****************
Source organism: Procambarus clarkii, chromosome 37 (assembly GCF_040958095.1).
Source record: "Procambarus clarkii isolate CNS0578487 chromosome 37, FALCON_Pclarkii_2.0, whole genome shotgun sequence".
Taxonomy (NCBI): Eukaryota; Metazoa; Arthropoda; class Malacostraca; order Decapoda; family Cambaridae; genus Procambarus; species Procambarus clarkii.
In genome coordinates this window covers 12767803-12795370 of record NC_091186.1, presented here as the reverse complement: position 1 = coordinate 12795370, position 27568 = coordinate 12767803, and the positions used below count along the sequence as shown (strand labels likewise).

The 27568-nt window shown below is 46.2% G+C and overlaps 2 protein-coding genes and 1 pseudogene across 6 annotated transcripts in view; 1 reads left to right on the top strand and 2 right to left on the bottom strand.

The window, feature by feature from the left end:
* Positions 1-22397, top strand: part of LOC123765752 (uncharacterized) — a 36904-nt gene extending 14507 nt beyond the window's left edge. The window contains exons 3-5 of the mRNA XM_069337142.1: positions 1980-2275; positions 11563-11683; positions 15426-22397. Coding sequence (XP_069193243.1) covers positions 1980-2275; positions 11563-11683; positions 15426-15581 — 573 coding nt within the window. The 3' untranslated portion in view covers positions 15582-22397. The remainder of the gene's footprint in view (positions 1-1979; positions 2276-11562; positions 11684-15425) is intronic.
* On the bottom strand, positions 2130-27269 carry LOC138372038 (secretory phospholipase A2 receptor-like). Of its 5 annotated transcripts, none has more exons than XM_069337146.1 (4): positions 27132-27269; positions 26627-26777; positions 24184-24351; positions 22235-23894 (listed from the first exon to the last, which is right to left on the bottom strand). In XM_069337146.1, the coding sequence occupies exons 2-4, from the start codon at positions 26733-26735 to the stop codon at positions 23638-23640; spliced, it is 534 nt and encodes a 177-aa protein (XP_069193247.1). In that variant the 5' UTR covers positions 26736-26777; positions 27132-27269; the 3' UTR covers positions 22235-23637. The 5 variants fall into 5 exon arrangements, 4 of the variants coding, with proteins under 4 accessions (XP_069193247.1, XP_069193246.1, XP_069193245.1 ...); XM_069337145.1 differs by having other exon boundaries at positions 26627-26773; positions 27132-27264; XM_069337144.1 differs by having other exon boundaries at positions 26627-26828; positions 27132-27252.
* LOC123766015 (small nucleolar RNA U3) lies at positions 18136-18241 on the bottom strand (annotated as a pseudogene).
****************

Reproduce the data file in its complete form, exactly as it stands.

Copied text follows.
Source organism: Procambarus clarkii, chromosome 37 (assembly GCF_040958095.1).
Source record: "Procambarus clarkii isolate CNS0578487 chromosome 37, FALCON_Pclarkii_2.0, whole genome shotgun sequence".
Taxonomy (NCBI): Eukaryota; Metazoa; Arthropoda; class Malacostraca; order Decapoda; family Cambaridae; genus Procambarus; species Procambarus clarkii.
In genome coordinates this window covers 12767803-12795370 of record NC_091186.1, presented here as the reverse complement: position 1 = coordinate 12795370, position 27568 = coordinate 12767803, and the positions used below count along the sequence as shown (strand labels likewise).

The 27568-nt window shown below is 46.2% G+C and overlaps 2 protein-coding genes and 1 pseudogene across 6 annotated transcripts in view; 1 reads left to right on the top strand and 2 right to left on the bottom strand.

The window, feature by feature from the left end:
* Positions 1-22397, top strand: part of LOC123765752 (uncharacterized) — a 36904-nt gene extending 14507 nt beyond the window's left edge. The window contains exons 3-5 of the mRNA XM_069337142.1: positions 1980-2275; positions 11563-11683; positions 15426-22397. Coding sequence (XP_069193243.1) covers positions 1980-2275; positions 11563-11683; positions 15426-15581 — 573 coding nt within the window. The 3' untranslated portion in view covers positions 15582-22397. The remainder of the gene's footprint in view (positions 1-1979; positions 2276-11562; positions 11684-15425) is intronic.
* On the bottom strand, positions 2130-27269 carry LOC138372038 (secretory phospholipase A2 receptor-like). Of its 5 annotated transcripts, none has more exons than XM_069337146.1 (4): positions 27132-27269; positions 26627-26777; positions 24184-24351; positions 22235-23894 (listed from the first exon to the last, which is right to left on the bottom strand). In XM_069337146.1, the coding sequence occupies exons 2-4, from the start codon at positions 26733-26735 to the stop codon at positions 23638-23640; spliced, it is 534 nt and encodes a 177-aa protein (XP_069193247.1). In that variant the 5' UTR covers positions 26736-26777; positions 27132-27269; the 3' UTR covers positions 22235-23637. The 5 variants fall into 5 exon arrangements, 4 of the variants coding, with proteins under 4 accessions (XP_069193247.1, XP_069193246.1, XP_069193245.1 ...); XM_069337145.1 differs by having other exon boundaries at positions 26627-26773; positions 27132-27264; XM_069337144.1 differs by having other exon boundaries at positions 26627-26828; positions 27132-27252.
* LOC123766015 (small nucleolar RNA U3) lies at positions 18136-18241 on the bottom strand (annotated as a pseudogene).